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How might improved estimates of HIV programme outcomes influence practice? A formative study of evidence, dissemination and response

  • Mukamba, Njekwa1
  • Beres, Laura K.2
  • Mwamba, Chanda1
  • Law, Jeanna Wallenta3
  • Topp, Stephanie M.4
  • Simbeza, Sandra1
  • Sikombe, Kombatende1
  • Padian, Nancy5
  • Holmes, Charles B.6, 7
  • Geng, Elvin H.8
  • Sikazwe, Izukanji1
  • 1 Centre for Infectious Disease Research in Zambia, Lusaka, Zambia , Lusaka (Zambia)
  • 2 Johns Hopkins Bloomberg School of Public Health, Baltimore, MD, United States of America , Baltimore (United States)
  • 3 University of California, San Francisco, San Francisco, CA, United States of America , San Francisco (United States)
  • 4 James Cook University, Townsville, Australia , Townsville (Australia)
  • 5 University of California, Berkeley, Berkeley, CA, United States of America , Berkeley (United States)
  • 6 Johns Hopkins University School of Medicine, Baltimore, MD, United States of America , Baltimore (United States)
  • 7 Georgetown University Medical Center, Washington, DC, United States of America , Washington (United States)
  • 8 Washington University School of Medicine, St. Louis, MO, United States of America , St. Louis (United States)
Published Article
Health Research Policy and Systems
BioMed Central
Publication Date
Oct 16, 2020
DOI: 10.1186/s12961-020-00640-7
Springer Nature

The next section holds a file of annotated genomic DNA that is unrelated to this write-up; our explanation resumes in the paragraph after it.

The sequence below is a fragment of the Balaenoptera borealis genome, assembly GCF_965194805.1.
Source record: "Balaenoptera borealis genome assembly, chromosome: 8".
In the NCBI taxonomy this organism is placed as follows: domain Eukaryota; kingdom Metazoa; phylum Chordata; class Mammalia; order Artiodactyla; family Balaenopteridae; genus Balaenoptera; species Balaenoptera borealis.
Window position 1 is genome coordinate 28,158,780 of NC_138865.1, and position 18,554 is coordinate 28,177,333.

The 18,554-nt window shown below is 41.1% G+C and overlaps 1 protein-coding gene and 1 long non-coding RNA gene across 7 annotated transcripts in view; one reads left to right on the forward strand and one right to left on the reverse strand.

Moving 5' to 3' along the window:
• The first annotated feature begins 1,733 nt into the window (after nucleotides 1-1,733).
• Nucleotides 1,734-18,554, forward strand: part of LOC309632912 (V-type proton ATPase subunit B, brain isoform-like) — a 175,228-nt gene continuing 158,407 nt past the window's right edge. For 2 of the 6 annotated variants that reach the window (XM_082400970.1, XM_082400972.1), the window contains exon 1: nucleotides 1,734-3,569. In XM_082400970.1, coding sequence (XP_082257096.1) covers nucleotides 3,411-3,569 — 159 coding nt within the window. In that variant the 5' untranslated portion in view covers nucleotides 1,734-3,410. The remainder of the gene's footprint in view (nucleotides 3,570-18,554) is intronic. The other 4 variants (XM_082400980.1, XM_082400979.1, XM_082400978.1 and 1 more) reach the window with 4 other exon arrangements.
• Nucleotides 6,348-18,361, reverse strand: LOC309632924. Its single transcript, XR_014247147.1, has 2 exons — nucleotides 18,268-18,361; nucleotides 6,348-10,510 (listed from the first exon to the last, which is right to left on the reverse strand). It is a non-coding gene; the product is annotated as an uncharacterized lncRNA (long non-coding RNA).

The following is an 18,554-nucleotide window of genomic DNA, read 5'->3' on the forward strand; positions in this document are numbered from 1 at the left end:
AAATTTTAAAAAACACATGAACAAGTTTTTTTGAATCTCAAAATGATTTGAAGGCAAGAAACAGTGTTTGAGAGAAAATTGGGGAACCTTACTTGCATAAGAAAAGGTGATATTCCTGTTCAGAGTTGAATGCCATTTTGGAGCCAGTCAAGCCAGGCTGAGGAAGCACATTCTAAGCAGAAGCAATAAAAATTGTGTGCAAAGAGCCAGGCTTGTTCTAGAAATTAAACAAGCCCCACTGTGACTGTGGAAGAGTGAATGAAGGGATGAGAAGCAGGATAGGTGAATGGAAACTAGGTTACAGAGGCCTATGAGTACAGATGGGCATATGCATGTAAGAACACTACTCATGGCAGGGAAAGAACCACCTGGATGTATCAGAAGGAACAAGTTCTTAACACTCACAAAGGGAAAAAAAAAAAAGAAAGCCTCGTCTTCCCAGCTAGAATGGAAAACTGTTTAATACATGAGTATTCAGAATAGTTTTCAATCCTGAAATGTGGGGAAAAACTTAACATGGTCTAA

BackgroundWhile HIV programmes have started millions of persons on life-saving antiretroviral therapy in Africa, longitudinal health information systems are frail and, therefore, data about long-term survival is often inaccurate or unknown to HIV programmes. The ‘Better Information for Health in Zambia’ (BetterInfo) Study – a regional sampling-based survey to assess retention and mortality in HIV programmes in Zambia – found both retention and mortality to be higher than prevailing estimates from national surveillance systems. We sought to understand how Zambian health decision-makers at different health system levels would respond to these new data, with a view to informing research translation.MethodsWe interviewed 25 purposefully sampled health decision-makers from community, facility, district, provincial and national levels. During the interviews, we shared retention and mortality estimates from both routine programme surveillance and those generated by the study. Transcripts were analysed for inductive and deductive themes, the latter drawing on Weiss’s framework that policy-makers interpret and apply evidence as ‘warning’, ‘guidance’, ‘reconceptualisation’ or ‘mobilisation of support’.FindingsAll decision-makers found study findings relevant and important. Decision-makers viewed the underestimates of mortality to be a warning about the veracity and informativeness of routine data systems. Decision-makers felt guided by the findings to improve data monitoring and, acknowledging limitations of routine data, utilised episodic patient tracing to support improved data accuracy. Findings catalysed renewed motivation and mobilisation by national level decision-makers for differentiated models of HIV care to improve patient outcomes and also improved data management systems to better capture patient outcomes. Inductive analysis highlighted a programmatic application data interpretation, in which study findings can influence facility and patient-level decision-making, quality of care and routine data management.ConclusionsNew epidemiological data on patient outcomes were widely seen as informative and relevant and can potentially catalyse health system action such as using evaluations to supplement electronic medical record data to improve HIV programmes. Formative evidence suggests that targeting research dissemination at different levels of the health system will elicit different responses. Researchers supporting the translation of evidence to action should leverage all relevant levels of the health system to facilitate both policy and programmatic action.

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